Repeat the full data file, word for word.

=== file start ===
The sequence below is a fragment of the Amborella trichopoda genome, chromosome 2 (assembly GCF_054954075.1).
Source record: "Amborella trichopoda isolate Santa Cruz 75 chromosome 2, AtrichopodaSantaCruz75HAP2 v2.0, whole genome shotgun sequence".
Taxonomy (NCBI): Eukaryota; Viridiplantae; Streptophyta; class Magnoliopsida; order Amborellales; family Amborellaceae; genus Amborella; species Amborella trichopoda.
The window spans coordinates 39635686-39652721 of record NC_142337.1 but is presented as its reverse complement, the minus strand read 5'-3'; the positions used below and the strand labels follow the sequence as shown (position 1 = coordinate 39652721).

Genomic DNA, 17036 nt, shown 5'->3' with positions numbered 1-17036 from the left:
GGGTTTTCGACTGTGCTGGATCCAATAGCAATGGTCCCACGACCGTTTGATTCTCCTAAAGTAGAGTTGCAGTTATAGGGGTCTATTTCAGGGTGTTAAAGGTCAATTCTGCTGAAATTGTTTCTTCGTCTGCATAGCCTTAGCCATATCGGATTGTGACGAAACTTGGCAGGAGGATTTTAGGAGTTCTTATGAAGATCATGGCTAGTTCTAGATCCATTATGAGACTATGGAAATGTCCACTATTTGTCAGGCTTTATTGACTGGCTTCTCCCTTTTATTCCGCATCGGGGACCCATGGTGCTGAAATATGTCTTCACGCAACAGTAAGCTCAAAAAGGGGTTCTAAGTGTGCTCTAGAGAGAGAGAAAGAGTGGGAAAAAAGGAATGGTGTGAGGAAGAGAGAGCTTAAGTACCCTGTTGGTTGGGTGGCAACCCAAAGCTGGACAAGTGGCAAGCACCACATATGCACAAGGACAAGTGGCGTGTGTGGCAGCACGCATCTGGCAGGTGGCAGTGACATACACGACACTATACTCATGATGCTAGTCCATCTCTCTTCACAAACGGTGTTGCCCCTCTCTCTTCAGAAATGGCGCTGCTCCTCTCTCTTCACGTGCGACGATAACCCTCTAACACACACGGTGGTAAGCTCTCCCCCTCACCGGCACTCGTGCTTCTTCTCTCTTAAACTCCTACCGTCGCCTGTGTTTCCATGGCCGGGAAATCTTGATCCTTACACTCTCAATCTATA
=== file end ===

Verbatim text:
The sequence below is a fragment of the Amborella trichopoda genome, chromosome 2 (assembly GCF_054954075.1).
Source record: "Amborella trichopoda isolate Santa Cruz 75 chromosome 2, AtrichopodaSantaCruz75HAP2 v2.0, whole genome shotgun sequence".
Taxonomy (NCBI): Eukaryota; Viridiplantae; Streptophyta; class Magnoliopsida; order Amborellales; family Amborellaceae; genus Amborella; species Amborella trichopoda.
The window spans coordinates 39635686-39652721 of record NC_142337.1 but is presented as its reverse complement, the minus strand read 5'-3'; the positions used below and the strand labels follow the sequence as shown (position 1 = coordinate 39652721).

Genomic DNA, 17036 nt, shown 5'->3' with positions numbered 1-17036 from the left:
GGGTTTTCGACTGTGCTGGATCCAATAGCAATGGTCCCACGACCGTTTGATTCTCCTAAAGTAGAGTTGCAGTTATAGGGGTCTATTTCAGGGTGTTAAAGGTCAATTCTGCTGAAATTGTTTCTTCGTCTGCATAGCCTTAGCCATATCGGATTGTGACGAAACTTGGCAGGAGGATTTTAGGAGTTCTTATGAAGATCATGGCTAGTTCTAGATCCATTATGAGACTATGGAAATGTCCACTATTTGTCAGGCTTTATTGACTGGCTTCTCCCTTTTATTCCGCATCGGGGACCCATGGTGCTGAAATATGTCTTCACGCAACAGTAAGCTCAAAAAGGGGTTCTAAGTGTGCTCTAGAGAGAGAGAAAGAGTGGGAAAAAAGGAATGGTGTGAGGAAGAGAGAGCTTAAGTACCCTGTTGGTTGGGTGGCAACCCAAAGCTGGACAAGTGGCAAGCACCACATATGCACAAGGACAAGTGGCGTGTGTGGCAGCACGCATCTGGCAGGTGGCAGTGACATACACGACACTATACTCATGATGCTAGTCCATCTCTCTTCACAAACGGTGTTGCCCCTCTCTCTTCAGAAATGGCGCTGCTCCTCTCTCTTCACGTGCGACGATAACCCTCTAACACACACGGTGGTAAGCTCTCCCCCTCACCGGCACTCGTGCTTCTTCTCTCTTAAACTCCTACCGTCGCCTGTGTTTCCATGGCCGGGAAATCTTGATCCTTACACTCTCAATCTATA